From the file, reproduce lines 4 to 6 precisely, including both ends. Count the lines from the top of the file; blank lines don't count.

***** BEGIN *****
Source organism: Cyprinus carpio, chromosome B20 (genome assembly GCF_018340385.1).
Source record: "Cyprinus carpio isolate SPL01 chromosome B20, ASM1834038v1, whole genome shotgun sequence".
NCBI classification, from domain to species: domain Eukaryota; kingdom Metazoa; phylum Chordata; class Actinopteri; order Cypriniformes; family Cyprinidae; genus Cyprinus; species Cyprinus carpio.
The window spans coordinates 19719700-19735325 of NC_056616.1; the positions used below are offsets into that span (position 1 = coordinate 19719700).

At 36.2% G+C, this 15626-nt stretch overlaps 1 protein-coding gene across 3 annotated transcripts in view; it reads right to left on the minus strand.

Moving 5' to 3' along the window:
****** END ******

The window spans coordinates 19719700-19735325 of NC_056616.1; the positions used below are offsets into that span (position 1 = coordinate 19719700).

At 36.2% G+C, this 15626-nt stretch overlaps 1 protein-coding gene across 3 annotated transcripts in view; it reads right to left on the minus strand.

Moving 5' to 3' along the window: